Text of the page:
As we move into the final act, there are so many fascinating questions to be answered.  While this might not be Chris Boucher’s most sophisticated script, by his own exceptionally high standards, it is one of his most enjoyable and satisfying.  When Dorian hints at the properties of the cave using words like ‘appetite’ and ‘vice’ it sets the real tone of this episode, something that sets Blake’s 7 apart from Doctor Who – a focus on the more instinctual and dare I say it grown up elements of the human condition, rather than the more universal nature of Who.  This human condition is central to the episode with any kind of full understanding or explanation of the cave and the creature within it a secondary consideration.

There is another little moment in Paul Darrow’s extra theatrical approach to season D that takes place in this scene.   It’s in the way he delivers the word ‘appetite’ and humours Dorian’s claims.  It’s great, as it mocks the madman, yet we know that the joke is on Avon.

Let’s talk about the gun.  As this episode has continued the Federation blaster not only represents a resolution to the episode, but it also is the link between this new post-Liberator Blake’s 7, and seasons A – C.  Even through this weaponry will still be seen in the series, there is something symbolic about the way that something so familiar provides the answer to an unfamiliar situation.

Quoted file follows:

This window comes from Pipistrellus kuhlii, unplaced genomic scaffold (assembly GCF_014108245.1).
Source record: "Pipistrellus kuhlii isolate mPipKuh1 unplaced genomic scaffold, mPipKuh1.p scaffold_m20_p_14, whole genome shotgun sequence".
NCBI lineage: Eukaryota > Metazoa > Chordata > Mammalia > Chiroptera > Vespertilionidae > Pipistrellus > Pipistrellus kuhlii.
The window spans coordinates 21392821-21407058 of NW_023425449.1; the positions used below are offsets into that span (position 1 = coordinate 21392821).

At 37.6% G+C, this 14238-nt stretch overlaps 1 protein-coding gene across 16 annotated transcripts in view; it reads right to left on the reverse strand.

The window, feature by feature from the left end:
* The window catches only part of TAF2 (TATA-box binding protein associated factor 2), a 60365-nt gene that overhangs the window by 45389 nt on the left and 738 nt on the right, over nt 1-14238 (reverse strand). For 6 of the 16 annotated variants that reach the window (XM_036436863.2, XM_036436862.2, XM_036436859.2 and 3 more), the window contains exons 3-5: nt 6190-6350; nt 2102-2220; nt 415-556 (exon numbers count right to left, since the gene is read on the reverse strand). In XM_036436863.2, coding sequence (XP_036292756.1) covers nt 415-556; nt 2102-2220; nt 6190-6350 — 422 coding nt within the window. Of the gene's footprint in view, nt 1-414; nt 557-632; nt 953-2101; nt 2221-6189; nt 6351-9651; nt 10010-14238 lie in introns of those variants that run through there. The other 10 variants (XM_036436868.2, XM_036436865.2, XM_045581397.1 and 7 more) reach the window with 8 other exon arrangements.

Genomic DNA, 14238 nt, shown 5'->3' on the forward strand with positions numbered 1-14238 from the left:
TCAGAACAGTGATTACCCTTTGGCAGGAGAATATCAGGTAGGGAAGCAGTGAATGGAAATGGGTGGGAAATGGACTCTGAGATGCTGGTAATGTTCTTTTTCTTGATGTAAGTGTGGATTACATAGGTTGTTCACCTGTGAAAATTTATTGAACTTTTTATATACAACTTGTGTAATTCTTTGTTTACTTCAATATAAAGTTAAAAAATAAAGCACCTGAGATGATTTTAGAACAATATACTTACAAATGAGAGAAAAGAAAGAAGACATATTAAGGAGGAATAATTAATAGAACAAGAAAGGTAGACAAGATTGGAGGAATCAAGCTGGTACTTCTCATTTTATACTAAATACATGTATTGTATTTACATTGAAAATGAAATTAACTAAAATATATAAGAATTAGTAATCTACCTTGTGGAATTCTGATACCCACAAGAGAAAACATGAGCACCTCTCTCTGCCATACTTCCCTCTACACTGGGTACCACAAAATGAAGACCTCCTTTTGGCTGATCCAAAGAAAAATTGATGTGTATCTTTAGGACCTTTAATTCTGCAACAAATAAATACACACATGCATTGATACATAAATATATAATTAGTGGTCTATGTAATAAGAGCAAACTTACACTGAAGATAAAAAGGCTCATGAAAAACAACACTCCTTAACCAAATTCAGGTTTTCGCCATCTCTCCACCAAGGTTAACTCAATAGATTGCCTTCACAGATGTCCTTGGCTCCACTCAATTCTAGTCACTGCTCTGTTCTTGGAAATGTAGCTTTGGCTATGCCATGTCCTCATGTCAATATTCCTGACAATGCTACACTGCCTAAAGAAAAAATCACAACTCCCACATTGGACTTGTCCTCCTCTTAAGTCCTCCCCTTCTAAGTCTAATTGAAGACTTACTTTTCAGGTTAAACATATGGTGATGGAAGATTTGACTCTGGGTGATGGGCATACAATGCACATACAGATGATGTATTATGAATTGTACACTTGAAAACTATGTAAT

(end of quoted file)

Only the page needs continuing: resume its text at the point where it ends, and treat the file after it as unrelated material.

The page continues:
As the ending takes place and Sea Devil bites the dust, Dorian dies (again) in a very theatrical way, but it is a suitable death in the context of the character.   Some chap called Bruno Tonioli has his moment of stardom and Mary Ridge directs the camera up towards Avon’s a face in a way that mirrors one of the last shots that ends this season.

As Soolin quietly creeps up the steps I felt this was an episode that I appreciated more during this re-watch.  In the past I always experienced it whilst feeling a sense of mourning for the Liberator and Cally, but watching it as a stand alone experience I’m drawn to the colourful and quick fire dialogue, the excellent guest turn by Geoffrey Burridge (his ‘histrionics’ are perfectly pitched for essentially an ‘insane’ character) and how the episode is a bridging episode between ‘then’ and ‘now’ Blake’s 7.   And this is one of the details I have discovered in watching it out of order – I can see these episodes in their own contexts, rather than in the sequential flow of a wider narrative.    This is an episode that had a lot to do: to start a season, to re-boot a show, to introduce a ton of new things, and re-establish the old.  It’s does all of these things successfully enough to suggest the following 12 episodes will be immensely satisfying.

Rob Middleton provides the rough voice of the creature, and as mentioned earlier some bloke from a dance series appears on his back.